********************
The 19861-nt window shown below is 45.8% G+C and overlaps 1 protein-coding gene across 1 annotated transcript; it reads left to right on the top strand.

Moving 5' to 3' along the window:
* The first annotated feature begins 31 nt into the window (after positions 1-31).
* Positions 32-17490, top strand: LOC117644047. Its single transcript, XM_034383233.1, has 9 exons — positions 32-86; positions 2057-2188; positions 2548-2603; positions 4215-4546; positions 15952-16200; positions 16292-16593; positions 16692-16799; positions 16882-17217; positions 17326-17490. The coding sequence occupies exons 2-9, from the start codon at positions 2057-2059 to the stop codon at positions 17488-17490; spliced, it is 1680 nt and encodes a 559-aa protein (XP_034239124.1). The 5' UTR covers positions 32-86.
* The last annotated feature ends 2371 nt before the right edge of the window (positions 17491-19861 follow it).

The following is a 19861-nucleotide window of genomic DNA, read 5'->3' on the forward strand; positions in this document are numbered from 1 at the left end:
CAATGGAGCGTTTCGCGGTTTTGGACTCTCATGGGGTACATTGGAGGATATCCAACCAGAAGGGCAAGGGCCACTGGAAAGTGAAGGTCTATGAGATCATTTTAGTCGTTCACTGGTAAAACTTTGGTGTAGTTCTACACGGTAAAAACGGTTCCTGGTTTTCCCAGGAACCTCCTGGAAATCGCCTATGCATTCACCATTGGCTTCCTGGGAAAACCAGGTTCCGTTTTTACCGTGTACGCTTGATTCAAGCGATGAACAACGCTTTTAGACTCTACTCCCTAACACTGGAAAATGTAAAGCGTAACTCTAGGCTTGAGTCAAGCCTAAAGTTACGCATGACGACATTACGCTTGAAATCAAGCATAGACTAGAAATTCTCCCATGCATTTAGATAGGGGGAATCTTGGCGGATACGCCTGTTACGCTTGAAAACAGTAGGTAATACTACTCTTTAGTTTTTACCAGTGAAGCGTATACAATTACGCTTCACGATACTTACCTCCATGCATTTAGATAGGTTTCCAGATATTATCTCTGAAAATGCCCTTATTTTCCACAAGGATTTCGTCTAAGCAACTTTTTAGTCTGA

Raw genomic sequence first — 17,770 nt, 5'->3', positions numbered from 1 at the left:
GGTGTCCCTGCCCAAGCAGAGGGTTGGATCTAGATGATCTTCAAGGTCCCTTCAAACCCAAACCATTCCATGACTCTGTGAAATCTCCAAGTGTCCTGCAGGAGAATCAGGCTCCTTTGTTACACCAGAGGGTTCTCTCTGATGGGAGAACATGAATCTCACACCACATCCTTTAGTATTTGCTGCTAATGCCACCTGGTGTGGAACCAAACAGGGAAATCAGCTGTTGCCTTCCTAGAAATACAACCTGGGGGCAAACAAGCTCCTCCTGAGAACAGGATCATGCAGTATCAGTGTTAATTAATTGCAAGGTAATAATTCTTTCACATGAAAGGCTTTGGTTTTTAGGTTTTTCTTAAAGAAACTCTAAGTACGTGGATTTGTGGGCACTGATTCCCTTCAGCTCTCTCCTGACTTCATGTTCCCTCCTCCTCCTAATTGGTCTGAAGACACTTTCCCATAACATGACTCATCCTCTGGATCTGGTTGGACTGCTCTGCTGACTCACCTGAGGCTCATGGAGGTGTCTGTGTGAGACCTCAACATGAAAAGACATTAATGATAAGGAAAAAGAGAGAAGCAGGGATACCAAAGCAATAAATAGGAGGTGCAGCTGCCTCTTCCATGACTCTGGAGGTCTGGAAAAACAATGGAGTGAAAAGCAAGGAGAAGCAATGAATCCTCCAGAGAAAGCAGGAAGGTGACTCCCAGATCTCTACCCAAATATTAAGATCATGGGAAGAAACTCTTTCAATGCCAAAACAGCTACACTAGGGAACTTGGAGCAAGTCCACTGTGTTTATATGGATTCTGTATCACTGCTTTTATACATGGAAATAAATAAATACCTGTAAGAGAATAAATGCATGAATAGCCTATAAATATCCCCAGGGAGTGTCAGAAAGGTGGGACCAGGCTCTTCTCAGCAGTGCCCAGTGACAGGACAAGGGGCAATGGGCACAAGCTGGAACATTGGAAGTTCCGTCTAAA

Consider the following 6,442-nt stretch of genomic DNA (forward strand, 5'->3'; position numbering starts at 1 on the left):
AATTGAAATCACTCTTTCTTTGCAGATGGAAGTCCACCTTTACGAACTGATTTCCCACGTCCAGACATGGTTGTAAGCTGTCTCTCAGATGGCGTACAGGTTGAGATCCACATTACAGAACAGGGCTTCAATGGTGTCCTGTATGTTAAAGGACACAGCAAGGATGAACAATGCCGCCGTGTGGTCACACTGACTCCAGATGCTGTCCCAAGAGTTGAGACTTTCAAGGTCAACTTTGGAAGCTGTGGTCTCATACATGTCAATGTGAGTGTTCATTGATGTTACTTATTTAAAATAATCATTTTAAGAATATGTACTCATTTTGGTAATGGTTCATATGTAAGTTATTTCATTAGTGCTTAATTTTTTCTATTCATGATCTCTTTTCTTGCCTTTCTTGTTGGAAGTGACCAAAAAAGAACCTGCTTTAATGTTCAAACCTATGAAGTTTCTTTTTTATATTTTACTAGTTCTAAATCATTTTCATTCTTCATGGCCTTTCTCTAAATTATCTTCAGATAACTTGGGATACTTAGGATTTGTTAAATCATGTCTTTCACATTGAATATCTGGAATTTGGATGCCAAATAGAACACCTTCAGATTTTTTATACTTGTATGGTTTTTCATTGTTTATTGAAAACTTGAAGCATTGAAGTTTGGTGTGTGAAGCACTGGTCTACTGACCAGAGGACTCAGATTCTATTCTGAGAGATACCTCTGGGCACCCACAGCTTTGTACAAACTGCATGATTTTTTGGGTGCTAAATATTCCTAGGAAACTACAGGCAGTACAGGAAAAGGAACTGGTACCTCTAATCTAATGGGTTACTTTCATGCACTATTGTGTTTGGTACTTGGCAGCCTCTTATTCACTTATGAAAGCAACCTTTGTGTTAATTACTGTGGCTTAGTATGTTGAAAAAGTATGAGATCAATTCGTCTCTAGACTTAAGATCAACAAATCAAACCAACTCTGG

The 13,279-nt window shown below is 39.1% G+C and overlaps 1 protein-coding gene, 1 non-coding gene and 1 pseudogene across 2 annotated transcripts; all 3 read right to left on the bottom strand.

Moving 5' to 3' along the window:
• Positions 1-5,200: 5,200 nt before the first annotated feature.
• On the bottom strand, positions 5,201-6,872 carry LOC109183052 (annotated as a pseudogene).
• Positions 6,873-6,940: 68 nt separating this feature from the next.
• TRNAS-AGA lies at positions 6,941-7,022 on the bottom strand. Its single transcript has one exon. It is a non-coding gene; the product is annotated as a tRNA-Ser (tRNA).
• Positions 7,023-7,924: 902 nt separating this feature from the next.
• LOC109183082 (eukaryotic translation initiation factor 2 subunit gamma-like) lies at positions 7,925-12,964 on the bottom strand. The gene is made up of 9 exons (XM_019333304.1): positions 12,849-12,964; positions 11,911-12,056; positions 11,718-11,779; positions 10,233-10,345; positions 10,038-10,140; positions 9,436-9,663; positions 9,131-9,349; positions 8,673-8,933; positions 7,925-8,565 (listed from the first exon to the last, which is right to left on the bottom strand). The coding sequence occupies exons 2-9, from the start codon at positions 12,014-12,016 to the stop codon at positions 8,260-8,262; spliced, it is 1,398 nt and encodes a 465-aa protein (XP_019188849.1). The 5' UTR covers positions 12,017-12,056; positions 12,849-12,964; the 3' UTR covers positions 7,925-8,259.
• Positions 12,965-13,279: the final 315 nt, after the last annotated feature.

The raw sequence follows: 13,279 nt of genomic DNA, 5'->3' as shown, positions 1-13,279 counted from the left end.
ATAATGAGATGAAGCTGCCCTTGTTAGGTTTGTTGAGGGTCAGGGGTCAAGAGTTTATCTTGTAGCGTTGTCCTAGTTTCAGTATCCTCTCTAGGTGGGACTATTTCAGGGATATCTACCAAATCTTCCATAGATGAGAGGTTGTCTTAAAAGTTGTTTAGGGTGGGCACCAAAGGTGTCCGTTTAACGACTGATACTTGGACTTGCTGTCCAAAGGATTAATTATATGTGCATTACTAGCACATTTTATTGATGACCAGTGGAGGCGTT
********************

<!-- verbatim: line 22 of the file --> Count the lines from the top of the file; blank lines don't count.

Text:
ATAATGAGATGAAGCTGCCCTTGTTAGGTTTGTTGAGGGTCAGGGGTCAAGAGTTTATCTTGTAGCGTTGTCCTAGTTTCAGTATCCTCTCTAGGTGGGACTATTTCAGGGATATCTACCAAATCTTCCATAGATGAGAGGTTGTCTTAAAAGTTGTTTAGGGTGGGCACCAAAGGTGTCCGTTTAACGACTGATACTTGGACTTGCTGTCCAAAGGATTAATTATATGTGCATTACTAGCACATTTTATTGATGACCAGTGGAGGCGTT